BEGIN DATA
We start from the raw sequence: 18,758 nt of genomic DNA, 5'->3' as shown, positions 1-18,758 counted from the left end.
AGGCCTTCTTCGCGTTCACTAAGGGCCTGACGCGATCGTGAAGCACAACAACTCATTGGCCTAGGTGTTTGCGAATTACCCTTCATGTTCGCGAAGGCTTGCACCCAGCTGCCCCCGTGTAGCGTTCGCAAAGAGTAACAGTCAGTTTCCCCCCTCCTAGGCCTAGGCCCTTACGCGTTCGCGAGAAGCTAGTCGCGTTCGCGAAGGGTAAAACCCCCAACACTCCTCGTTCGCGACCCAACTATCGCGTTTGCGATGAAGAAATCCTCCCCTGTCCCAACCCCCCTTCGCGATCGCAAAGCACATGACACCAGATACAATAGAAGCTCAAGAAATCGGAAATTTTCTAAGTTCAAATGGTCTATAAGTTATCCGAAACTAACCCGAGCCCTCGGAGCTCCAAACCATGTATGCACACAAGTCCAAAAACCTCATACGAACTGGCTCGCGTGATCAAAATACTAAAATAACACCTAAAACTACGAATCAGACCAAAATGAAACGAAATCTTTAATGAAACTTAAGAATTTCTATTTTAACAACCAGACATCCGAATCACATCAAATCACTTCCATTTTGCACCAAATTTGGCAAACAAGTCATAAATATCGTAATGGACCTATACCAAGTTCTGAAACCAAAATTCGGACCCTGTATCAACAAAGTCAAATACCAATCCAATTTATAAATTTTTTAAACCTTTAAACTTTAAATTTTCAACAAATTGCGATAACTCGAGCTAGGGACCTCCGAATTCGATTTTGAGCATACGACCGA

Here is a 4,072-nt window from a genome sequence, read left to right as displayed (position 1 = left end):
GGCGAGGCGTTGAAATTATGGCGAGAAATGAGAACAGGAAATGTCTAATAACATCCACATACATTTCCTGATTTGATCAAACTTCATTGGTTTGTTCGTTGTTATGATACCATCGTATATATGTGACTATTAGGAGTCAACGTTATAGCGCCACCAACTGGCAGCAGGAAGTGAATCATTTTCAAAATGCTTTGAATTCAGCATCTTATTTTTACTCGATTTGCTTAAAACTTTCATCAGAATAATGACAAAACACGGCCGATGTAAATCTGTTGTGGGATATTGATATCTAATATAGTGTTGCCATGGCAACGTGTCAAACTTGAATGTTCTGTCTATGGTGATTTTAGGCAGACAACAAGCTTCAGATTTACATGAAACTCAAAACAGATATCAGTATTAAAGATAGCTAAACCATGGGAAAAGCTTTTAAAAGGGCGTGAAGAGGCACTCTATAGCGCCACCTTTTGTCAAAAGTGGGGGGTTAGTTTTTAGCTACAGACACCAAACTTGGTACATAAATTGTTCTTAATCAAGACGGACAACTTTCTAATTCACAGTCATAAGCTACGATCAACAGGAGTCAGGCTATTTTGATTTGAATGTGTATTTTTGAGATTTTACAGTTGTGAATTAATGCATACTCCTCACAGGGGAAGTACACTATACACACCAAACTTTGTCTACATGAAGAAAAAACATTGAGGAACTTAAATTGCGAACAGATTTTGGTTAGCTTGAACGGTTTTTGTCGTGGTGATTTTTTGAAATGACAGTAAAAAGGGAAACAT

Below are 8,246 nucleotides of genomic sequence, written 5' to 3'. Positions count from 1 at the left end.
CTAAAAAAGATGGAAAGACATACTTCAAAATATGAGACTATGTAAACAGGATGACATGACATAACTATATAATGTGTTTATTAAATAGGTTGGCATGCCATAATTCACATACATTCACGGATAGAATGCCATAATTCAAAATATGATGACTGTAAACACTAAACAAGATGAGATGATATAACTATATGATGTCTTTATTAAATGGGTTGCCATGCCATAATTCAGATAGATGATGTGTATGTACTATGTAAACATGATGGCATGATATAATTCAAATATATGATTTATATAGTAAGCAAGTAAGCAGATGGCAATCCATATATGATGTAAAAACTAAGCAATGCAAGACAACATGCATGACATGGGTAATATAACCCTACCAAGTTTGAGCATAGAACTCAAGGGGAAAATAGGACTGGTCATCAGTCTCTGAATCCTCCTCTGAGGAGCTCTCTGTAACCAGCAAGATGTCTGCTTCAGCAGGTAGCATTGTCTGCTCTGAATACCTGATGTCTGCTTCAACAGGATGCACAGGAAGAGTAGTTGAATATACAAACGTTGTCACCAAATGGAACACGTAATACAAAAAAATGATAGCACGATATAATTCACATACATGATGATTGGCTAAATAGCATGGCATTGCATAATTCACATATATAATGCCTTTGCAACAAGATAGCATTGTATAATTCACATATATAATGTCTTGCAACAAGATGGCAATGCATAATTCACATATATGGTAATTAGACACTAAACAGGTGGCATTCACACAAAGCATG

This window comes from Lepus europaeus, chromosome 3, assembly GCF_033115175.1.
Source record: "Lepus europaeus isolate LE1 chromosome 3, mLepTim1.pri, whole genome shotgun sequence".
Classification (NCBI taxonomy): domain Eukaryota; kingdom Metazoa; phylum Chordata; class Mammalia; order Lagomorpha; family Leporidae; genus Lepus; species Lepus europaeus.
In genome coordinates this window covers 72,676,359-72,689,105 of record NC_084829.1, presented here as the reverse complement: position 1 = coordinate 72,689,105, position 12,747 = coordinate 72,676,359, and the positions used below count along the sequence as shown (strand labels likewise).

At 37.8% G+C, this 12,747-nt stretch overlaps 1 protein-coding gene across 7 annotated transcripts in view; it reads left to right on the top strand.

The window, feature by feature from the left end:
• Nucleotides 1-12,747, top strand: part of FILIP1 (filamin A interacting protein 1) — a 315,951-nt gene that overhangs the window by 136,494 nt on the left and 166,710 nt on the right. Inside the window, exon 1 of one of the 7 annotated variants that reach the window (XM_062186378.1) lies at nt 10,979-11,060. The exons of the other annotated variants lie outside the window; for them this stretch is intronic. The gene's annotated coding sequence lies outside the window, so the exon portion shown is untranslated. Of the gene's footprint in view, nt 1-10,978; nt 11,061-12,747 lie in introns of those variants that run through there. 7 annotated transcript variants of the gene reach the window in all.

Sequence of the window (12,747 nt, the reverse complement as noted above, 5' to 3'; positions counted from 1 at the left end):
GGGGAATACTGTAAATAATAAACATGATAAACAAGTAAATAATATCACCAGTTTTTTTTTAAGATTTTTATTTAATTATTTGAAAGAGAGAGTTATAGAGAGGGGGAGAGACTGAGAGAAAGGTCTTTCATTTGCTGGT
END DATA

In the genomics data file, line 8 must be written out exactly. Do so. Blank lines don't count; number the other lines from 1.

Source record: "Lepus europaeus isolate LE1 chromosome 3, mLepTim1.pri, whole genome shotgun sequence".